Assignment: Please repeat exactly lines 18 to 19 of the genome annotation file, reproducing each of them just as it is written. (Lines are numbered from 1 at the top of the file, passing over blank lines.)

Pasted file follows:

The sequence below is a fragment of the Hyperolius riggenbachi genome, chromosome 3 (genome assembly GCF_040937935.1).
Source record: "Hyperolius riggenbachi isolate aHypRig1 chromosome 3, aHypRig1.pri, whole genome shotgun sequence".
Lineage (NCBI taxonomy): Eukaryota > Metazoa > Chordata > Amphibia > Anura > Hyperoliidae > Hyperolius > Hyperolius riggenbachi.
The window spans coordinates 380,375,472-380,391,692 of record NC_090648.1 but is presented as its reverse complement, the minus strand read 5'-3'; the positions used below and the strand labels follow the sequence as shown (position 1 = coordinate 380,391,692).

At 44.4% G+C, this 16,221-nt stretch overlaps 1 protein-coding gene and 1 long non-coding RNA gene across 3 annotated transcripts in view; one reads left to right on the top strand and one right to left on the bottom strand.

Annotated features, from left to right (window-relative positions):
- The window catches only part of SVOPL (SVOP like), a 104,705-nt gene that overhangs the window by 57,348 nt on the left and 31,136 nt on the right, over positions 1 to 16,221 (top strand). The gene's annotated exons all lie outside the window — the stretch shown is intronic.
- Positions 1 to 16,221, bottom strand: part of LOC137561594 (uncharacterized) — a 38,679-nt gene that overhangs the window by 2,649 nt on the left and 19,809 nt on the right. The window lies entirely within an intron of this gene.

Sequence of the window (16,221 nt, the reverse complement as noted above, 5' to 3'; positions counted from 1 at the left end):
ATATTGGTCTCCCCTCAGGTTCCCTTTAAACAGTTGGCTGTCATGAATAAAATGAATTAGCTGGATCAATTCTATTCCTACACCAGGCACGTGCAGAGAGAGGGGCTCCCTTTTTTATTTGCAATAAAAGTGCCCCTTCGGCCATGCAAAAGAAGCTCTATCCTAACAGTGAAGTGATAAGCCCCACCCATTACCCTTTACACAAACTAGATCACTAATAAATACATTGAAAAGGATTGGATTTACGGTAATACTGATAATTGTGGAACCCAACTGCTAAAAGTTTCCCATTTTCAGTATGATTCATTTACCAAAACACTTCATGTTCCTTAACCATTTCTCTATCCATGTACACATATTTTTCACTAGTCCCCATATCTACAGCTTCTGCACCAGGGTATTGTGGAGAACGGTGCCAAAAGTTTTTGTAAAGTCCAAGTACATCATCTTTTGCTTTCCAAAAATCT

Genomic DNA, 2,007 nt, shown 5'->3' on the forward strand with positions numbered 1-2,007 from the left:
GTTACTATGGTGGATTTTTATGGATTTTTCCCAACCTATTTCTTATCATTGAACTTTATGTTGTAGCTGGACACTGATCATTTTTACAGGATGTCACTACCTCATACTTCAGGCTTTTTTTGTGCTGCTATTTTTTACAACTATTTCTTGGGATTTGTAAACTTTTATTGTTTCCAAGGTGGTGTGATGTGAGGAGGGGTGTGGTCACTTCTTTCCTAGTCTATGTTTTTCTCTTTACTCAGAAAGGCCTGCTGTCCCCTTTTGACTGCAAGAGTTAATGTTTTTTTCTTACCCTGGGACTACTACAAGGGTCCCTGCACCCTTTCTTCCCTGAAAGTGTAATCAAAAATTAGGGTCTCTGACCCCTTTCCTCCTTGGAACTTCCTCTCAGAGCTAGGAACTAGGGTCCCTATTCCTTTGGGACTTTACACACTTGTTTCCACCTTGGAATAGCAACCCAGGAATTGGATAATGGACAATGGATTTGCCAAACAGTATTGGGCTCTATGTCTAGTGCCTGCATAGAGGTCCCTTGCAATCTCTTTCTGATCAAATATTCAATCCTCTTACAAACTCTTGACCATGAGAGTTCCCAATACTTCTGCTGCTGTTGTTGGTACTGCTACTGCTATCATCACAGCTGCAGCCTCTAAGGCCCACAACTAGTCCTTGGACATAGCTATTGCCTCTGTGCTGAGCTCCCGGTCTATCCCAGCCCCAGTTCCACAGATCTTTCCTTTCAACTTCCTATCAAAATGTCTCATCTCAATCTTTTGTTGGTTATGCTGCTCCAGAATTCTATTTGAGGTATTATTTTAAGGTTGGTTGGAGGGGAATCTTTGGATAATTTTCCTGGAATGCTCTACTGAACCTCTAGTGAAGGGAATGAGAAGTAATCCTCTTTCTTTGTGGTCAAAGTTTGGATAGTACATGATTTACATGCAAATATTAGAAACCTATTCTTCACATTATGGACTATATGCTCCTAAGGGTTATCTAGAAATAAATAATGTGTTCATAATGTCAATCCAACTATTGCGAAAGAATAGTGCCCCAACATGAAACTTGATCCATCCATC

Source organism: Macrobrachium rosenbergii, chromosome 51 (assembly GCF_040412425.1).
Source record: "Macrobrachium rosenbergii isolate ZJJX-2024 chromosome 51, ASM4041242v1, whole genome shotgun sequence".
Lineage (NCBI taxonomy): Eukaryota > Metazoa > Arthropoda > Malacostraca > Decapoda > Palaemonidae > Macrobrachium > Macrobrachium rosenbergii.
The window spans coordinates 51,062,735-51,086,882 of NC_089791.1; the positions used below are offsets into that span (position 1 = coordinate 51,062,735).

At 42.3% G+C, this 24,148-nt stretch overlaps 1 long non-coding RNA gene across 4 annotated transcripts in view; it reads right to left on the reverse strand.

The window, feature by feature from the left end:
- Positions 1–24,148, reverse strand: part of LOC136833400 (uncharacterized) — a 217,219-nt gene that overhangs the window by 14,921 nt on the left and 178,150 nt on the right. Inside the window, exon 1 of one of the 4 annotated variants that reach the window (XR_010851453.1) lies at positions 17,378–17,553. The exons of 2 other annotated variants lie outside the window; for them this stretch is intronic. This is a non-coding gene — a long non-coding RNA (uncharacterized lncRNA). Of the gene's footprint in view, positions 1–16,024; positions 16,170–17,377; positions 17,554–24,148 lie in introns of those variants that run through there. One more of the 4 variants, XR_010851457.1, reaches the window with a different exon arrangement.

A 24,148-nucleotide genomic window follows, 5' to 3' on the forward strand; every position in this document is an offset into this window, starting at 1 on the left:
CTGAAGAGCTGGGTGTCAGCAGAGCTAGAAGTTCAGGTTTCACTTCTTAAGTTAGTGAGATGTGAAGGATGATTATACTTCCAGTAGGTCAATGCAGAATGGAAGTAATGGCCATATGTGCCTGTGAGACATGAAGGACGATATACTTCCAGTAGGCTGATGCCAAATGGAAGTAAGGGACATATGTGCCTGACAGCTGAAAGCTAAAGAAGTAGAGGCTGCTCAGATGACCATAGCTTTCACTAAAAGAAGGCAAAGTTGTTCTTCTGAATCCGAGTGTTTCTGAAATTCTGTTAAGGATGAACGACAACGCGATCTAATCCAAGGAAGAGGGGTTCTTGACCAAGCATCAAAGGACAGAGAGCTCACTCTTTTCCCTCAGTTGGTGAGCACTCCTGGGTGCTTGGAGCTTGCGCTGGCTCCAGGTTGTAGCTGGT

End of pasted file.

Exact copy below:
The window, feature by feature from the left end:
- Positions 1–24,148, reverse strand: part of LOC136833400 (uncharacterized) — a 217,219-nt gene that overhangs the window by 14,921 nt on the left and 178,150 nt on the right. Inside the window, exon 1 of one of the 4 annotated variants that reach the window (XR_010851453.1) lies at positions 17,378–17,553. The exons of 2 other annotated variants lie outside the window; for them this stretch is intronic. This is a non-coding gene — a long non-coding RNA (uncharacterized lncRNA). Of the gene's footprint in view, positions 1–16,024; positions 16,170–17,377; positions 17,554–24,148 lie in introns of those variants that run through there. One more of the 4 variants, XR_010851457.1, reaches the window with a different exon arrangement.